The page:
The notion of steam baths and saunas probably stretches back into ancient civilizations. In the modern world, the importance of saunas is well-established and recognized traditionally.
Hot saunas, icy showers, salt rubs, and massages are all part of their philosophy of a healthy way of living. Many believe saunas are invigorating and revitalizing but what about the opposite effect? Can saunas at the end of a day relax and encourage a good night’s sleep?
There have been many studies in recent years on the importance of sleep to our overall well-being. Sleep deprivation has been linked to many physical and mental health issues whereas a good night’s sleep is believed to improve mental and physical alertness. Other medical studies have sought to find ways to improve sleep patterns including the potential benefits of saunas before bedtime.
Sauna and Sleep Studies
There have been few serious studies on the effects of sauna on sleep patterns. Putkonen PT and Elomaa E. published a paper in Helsinki, Finland in 1976 on this topic which is very relevant today. They analyzed the results of a trial recording the sleep patterns of 5 people without saunaing and after saunaing.
They found that on the nights they took a sauna before bed, the volunteers experienced significantly improved levels of deep sleep than on other nights. Figures showed that deep sleep increased by 70% in the first 2 hours and around 45% during 6 hours. A state of relaxation increased significantly after the sauna.
Causes of Deep Sleep
Part of the reason for the deep sleep phase in post-sauna sleepers is likely to be the result of increased internal body heat tending to enhance sleep. Putkonen and Elomaa conducted further studies on the subject of the effects of temperature change.
Their conclusions are in line with other sauna studies. Body temperatures rise rapidly for about 30 minutes of sauna time then the body expends energy to cool down which leads to a period of restfulness and relaxation. The brain cools and approximately 2 hours later induces deep sleep. A cold shower after the sauna is recommended to promote this process.
Saunas and Serotonin
Sauna studies indicate that the rise and fall in temperatures help the body relax and release powerful neurotransmitters like serotonin. This chemical is sometimes called a ‘happy chemical’ as the effect is to communicate messages between nervous system cells promoting a sense of well-being.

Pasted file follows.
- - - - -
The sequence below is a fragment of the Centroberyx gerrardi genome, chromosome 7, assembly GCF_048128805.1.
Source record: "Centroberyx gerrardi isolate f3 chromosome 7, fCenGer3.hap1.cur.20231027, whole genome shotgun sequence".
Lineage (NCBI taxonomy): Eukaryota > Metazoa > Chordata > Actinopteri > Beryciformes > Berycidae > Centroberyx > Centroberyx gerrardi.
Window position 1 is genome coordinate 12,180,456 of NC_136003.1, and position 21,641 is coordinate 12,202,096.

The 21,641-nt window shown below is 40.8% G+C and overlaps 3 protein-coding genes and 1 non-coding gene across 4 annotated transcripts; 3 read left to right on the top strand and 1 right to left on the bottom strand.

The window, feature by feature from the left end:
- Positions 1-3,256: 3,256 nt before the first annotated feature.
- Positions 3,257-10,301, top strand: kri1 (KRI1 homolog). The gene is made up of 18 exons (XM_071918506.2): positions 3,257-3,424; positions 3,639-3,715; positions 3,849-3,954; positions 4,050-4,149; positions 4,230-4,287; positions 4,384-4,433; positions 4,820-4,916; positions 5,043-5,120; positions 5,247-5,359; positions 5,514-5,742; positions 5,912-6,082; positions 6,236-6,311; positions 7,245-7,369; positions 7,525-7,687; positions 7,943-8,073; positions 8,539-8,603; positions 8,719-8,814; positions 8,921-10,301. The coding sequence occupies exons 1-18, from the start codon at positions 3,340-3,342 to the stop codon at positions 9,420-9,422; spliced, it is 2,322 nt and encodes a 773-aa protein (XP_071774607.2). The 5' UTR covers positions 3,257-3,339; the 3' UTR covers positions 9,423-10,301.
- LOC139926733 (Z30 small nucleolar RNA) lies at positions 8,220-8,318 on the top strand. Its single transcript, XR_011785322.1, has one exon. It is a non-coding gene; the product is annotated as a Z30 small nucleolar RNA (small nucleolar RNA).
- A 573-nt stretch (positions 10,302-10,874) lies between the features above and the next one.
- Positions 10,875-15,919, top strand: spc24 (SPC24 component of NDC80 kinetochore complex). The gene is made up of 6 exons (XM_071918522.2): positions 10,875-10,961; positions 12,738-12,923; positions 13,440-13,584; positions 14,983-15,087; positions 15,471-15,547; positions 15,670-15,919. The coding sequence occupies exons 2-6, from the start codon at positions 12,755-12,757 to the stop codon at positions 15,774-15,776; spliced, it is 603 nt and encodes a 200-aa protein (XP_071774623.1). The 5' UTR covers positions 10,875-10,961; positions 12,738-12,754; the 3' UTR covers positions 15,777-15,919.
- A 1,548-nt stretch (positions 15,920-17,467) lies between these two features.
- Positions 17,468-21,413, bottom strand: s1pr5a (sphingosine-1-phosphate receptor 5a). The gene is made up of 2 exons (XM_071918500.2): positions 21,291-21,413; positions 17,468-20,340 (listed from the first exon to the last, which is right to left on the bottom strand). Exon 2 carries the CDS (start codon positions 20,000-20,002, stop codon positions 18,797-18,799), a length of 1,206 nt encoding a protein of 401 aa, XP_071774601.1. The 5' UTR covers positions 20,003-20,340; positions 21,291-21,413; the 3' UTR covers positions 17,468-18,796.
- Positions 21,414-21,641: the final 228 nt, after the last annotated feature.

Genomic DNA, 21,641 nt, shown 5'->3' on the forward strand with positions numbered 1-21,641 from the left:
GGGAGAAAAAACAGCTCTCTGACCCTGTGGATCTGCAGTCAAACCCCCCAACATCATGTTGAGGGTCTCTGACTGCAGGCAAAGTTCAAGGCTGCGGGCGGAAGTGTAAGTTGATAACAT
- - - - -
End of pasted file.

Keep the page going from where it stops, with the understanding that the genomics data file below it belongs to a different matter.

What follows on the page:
Serotonin controls mood and relieves depression and aids sleeping and other functions such as eating and digestion.
This is another neurotransmitter, often referred to as the stress hormone as it is released in the blood to deal with stressful situations. Together with adrenaline, it increases the heart rate. However, as body temperature rises such as during/after a sauna, norepinephrine levels in the brain decrease.
This in turn decreases alertness and helps induce deep sleep. These effects from changes in internal body temperatures have yet to be fully explained. However, studies to date indicate that saunas help to relax the body and bring about an enhanced period of deep sleep.
The Sauna Experience
In many countries, saunas are almost accepted as essential to good health and well-being. The experience at the end of a busy eventful day can de-stress and detox as the heat causes sweat to flush away toxins and impurities. Thus, saunaing helps cleanse and refresh the body preparing it for a peaceful deep sleep.
Unwinding in the heat of the sauna, the warmth deeply penetrates the skin and can help ease away aches and pains, anxiety, and depression. Infra-red saunas have been used in therapies to treat Chronic Fatigue Syndrome
As with all things in life, there are some negative statistics. In 1982, Makku Partinen of the University of Helsinki conducted an investigation into sleep disorders.
He recorded that about 3% of those taking pre-bedtime saunas found it harder to get to sleep and about a third experienced no significant change. However, only 2% reported worsening sleep patterns while 60% found that a sauna did not disrupt their sleep.
Significantly, over 40% reported that saunas had a healing effect on the quality of their sleep. Generally, the report outlined the positive benefits of saunas in sleep patterns.
Saunas today are popular at health and fitness clubs and venues and many hotels and holiday resorts offer steam baths and sauna facilities. There is a social side to saunas, appreciated in Scandinavian countries for some time.
Helping to bring about nights of deep refreshing sleep can also refresh minds and enhance physical and mental wellness. For a growing number of people, saunas are a means to relax, cleanse and prepare for a peaceful night, waking refreshed and alert, looking and feeling good for the day ahead.